Strategic managers focus more on the overall and later then on the overfocused now. And they keep their options open. Better safe then sorry.

    So since IT departments should already be able to deal efficiently with a whole number of different situations and configurations, along with maintaining general organizational policies and the exceptions to that, Gartner isn't being very realistic in their advise. Mainly because adding yet another platform in various configurations to the mix is something that is bound to happen anyway so IT departments should be prepared for it. And because of that adding something else then just Microsoft shouldn't be that difficult as well.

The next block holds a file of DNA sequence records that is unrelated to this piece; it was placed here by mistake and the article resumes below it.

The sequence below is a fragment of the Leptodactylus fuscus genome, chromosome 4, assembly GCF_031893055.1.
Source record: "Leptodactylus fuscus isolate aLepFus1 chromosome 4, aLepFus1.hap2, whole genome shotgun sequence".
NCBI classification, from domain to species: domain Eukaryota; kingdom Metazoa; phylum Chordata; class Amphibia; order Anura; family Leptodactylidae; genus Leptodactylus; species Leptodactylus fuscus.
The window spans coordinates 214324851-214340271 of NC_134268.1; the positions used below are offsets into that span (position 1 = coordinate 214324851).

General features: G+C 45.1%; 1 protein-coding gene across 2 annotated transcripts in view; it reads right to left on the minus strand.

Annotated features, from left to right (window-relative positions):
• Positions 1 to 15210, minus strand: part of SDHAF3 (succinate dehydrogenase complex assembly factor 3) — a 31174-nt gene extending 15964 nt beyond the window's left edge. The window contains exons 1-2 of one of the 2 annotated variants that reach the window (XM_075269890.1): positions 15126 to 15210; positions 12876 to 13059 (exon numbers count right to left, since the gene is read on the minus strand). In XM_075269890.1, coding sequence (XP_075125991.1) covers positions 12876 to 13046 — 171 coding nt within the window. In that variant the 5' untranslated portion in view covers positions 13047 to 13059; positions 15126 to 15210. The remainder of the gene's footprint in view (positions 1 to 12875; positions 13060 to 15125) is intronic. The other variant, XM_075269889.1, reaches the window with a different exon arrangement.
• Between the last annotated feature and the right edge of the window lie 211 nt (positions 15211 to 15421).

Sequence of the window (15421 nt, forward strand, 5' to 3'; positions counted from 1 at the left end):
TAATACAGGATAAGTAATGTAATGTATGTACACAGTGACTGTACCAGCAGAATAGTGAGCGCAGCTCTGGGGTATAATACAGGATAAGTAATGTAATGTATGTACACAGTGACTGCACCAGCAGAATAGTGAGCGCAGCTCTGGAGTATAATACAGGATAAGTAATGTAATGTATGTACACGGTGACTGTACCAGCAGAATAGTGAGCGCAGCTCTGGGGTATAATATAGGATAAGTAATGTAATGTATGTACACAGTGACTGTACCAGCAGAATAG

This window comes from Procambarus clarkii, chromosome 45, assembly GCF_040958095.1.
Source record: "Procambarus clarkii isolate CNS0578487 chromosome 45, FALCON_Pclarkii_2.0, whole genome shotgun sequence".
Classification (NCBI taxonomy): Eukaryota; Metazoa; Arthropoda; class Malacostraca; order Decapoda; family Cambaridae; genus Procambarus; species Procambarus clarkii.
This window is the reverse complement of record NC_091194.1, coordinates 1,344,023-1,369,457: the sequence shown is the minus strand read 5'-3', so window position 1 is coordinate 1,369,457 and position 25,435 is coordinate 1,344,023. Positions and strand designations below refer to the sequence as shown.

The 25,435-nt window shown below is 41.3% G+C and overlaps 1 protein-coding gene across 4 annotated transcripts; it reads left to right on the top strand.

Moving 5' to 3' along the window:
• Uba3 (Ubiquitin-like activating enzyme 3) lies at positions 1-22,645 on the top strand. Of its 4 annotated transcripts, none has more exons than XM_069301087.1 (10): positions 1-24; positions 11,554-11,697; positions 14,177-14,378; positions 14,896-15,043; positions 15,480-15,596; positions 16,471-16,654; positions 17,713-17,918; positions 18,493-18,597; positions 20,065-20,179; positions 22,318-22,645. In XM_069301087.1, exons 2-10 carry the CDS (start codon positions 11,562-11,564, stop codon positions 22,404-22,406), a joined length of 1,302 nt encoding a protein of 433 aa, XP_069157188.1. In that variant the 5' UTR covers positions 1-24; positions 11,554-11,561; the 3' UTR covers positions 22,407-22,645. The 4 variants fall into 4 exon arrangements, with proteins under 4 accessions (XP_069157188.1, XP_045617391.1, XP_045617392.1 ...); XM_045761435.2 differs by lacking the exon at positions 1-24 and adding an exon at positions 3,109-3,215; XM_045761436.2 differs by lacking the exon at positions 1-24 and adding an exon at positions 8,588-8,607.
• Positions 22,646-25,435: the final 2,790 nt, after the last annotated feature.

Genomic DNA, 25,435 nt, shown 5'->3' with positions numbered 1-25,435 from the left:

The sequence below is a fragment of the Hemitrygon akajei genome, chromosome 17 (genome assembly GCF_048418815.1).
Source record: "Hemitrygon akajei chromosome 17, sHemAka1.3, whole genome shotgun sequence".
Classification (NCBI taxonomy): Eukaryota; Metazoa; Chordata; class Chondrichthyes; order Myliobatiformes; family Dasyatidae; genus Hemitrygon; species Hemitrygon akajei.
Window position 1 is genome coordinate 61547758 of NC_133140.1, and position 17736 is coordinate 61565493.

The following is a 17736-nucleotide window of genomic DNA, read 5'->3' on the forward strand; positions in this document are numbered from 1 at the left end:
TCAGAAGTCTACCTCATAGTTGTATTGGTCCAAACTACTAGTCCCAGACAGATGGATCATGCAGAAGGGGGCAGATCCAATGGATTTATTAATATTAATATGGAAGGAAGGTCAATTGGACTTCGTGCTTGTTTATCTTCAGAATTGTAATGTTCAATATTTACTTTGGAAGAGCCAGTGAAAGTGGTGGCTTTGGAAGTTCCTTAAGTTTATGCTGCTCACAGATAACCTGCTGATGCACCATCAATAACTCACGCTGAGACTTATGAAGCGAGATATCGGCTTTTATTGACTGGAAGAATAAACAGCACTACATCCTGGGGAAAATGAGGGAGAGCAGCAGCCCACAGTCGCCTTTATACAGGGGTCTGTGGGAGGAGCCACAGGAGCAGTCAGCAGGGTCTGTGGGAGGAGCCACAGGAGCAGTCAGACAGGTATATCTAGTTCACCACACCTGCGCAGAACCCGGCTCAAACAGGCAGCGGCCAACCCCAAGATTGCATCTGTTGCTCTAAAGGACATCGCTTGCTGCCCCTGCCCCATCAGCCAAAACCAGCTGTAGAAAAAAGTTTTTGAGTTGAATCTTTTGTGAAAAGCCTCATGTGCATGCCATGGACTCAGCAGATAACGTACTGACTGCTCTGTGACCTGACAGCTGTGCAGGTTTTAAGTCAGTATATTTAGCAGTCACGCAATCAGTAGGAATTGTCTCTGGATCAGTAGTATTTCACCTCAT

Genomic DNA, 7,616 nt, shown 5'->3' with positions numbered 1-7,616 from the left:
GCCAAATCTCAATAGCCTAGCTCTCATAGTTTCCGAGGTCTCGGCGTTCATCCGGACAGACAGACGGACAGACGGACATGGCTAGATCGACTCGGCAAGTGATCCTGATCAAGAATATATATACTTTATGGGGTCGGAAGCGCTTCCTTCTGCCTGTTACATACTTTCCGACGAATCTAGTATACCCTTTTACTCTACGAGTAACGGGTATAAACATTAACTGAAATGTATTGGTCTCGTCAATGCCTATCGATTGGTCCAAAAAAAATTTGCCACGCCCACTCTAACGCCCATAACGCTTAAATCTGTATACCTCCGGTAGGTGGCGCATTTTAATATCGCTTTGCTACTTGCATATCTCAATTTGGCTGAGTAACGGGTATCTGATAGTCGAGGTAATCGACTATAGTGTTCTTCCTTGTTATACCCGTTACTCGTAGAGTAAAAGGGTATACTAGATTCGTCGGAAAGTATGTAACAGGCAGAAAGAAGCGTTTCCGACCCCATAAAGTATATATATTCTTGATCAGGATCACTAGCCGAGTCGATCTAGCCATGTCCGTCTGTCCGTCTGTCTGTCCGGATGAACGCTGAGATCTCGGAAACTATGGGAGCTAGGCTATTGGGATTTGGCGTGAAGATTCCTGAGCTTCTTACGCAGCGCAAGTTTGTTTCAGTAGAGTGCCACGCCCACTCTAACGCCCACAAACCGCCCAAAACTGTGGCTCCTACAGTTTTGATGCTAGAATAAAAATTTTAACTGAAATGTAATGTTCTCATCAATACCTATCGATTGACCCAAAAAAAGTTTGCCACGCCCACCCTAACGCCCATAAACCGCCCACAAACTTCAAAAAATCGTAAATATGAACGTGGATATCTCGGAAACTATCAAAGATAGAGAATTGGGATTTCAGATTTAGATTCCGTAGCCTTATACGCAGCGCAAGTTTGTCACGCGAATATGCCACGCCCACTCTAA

If that however is a problem somehow then your biggest worry really is wondering if your IT department (management, staff and tech) is really up to the task ahead in efficient and effective ways and most certainly in (disaster) situations when all kinds of underlying faults, issues and problems suddenly start showing their ugly head (you don't want to be beaten some more when you're already down). And thus if it's perhaps time to make organizational changes in positions that matter because, frankly, they (and you) might not have a real clue concerning IT overall and just do as the salesman orders. Which you can bet will be something completely different every so often and highlighted in many management magazines (the 'make the buzz, get the bizz' tactic). But more essential to the core business then getting the basics in order (which includes being able to deal with damage and change)? And once you have the basics in order would you sacrifice that to move the latest hype in fast, knowing that the next hype is waiting around the corner? Nah, most likely not.